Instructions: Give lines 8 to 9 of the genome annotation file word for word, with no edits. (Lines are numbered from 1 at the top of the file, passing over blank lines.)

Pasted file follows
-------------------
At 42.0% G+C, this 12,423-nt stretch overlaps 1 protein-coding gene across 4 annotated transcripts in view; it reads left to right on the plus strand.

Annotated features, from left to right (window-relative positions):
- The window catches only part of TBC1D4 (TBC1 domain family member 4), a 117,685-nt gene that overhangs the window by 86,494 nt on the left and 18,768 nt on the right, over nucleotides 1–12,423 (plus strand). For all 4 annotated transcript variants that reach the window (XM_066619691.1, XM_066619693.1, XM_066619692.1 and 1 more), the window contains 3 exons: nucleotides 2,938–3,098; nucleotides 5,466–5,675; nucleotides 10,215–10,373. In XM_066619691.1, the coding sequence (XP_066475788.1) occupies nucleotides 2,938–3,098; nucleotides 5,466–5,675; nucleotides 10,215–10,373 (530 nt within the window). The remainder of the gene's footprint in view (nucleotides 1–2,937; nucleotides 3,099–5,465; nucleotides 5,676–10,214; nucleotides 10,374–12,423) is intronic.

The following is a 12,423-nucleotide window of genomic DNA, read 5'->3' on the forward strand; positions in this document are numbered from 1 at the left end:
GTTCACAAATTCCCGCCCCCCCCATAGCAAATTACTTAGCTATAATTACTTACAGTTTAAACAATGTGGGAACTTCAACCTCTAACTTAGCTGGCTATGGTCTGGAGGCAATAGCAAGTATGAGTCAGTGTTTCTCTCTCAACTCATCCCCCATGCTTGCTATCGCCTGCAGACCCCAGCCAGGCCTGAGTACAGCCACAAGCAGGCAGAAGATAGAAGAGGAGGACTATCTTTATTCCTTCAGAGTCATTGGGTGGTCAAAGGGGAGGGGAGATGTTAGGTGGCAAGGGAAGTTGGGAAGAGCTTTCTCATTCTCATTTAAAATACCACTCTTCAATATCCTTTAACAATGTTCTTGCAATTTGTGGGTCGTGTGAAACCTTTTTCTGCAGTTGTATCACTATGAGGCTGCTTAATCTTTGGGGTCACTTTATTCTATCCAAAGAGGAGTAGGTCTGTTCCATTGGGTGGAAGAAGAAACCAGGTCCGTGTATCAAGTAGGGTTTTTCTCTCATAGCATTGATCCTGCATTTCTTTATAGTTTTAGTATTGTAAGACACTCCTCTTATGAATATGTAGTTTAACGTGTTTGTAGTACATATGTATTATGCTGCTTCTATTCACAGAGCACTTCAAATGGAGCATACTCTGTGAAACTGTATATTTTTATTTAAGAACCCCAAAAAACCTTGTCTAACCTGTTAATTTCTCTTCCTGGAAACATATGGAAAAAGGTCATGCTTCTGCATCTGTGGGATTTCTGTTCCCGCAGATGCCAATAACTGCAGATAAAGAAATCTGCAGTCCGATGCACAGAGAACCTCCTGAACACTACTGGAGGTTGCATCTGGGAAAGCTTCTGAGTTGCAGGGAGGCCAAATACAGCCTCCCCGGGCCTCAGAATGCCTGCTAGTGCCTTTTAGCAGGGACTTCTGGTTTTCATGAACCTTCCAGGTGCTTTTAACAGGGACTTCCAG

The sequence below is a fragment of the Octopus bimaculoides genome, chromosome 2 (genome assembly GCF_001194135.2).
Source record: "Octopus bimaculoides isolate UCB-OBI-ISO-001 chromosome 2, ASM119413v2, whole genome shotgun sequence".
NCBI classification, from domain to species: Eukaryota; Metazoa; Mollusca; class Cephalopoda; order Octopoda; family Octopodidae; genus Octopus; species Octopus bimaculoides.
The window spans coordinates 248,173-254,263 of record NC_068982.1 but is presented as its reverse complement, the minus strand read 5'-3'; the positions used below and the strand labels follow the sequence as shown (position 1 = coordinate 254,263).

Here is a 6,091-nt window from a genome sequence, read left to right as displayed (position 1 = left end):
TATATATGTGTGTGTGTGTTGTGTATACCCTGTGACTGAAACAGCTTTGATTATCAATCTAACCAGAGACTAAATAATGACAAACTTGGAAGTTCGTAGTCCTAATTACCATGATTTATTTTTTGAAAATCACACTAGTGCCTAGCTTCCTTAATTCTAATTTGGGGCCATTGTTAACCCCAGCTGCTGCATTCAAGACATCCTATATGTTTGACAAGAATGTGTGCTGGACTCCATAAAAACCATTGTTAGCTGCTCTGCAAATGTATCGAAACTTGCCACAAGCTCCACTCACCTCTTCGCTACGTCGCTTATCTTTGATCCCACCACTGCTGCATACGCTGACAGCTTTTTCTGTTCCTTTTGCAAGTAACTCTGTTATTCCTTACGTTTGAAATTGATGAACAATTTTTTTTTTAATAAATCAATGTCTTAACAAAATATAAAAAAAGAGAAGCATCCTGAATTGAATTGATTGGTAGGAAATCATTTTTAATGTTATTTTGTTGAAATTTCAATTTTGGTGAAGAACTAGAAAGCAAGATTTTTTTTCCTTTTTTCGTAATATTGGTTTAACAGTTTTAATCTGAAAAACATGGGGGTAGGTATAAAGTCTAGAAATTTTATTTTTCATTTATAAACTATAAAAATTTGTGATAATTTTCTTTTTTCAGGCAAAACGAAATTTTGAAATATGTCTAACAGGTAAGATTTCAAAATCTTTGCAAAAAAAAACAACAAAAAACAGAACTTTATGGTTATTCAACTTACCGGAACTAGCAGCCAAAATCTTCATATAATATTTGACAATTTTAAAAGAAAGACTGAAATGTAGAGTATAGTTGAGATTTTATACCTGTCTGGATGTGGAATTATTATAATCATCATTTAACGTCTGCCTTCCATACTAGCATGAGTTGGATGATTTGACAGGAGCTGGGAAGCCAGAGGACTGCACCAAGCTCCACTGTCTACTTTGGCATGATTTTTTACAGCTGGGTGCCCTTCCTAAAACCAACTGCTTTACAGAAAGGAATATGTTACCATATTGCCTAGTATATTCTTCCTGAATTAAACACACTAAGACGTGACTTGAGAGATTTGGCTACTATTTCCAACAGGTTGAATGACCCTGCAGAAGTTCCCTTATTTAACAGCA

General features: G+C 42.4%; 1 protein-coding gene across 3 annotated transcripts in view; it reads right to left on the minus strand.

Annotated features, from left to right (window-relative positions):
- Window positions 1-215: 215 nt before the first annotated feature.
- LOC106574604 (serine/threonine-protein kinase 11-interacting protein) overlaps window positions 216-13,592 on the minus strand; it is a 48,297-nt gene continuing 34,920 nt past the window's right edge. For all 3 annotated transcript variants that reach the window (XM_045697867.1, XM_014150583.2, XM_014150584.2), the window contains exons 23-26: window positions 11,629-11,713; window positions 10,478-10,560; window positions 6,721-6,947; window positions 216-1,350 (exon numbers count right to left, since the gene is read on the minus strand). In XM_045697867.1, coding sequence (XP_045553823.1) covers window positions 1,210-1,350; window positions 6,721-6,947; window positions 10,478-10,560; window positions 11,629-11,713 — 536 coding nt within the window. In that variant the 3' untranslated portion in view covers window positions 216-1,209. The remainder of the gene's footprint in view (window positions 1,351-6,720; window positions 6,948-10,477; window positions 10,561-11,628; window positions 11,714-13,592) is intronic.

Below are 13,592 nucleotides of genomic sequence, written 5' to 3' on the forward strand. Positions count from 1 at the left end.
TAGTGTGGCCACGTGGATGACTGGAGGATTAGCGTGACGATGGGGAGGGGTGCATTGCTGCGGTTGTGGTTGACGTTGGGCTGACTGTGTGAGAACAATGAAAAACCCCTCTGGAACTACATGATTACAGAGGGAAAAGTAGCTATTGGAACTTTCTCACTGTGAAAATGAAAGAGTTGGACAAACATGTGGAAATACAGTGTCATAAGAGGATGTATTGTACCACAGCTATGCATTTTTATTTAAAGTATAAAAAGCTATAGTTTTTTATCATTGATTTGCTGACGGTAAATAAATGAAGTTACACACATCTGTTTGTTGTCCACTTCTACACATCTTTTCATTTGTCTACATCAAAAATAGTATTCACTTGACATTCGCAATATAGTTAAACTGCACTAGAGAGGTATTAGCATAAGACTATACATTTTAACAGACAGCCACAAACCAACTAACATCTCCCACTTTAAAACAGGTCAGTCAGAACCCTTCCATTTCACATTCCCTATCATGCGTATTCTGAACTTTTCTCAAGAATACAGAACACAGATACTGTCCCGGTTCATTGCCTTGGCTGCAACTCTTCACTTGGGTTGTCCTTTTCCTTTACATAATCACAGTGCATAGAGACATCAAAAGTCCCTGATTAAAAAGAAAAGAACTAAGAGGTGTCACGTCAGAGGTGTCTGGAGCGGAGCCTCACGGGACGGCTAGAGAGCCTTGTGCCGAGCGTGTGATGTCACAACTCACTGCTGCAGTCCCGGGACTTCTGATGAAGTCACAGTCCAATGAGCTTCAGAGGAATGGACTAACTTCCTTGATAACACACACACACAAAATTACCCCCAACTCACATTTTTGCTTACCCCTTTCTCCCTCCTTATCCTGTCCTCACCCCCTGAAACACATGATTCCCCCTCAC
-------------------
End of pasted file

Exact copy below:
NCBI classification, from domain to species: Eukaryota; Metazoa; Mollusca; class Cephalopoda; order Octopoda; family Octopodidae; genus Octopus; species Octopus bimaculoides.
The window spans coordinates 248,173-254,263 of record NC_068982.1 but is presented as its reverse complement, the minus strand read 5'-3'; the positions used below and the strand labels follow the sequence as shown (position 1 = coordinate 254,263).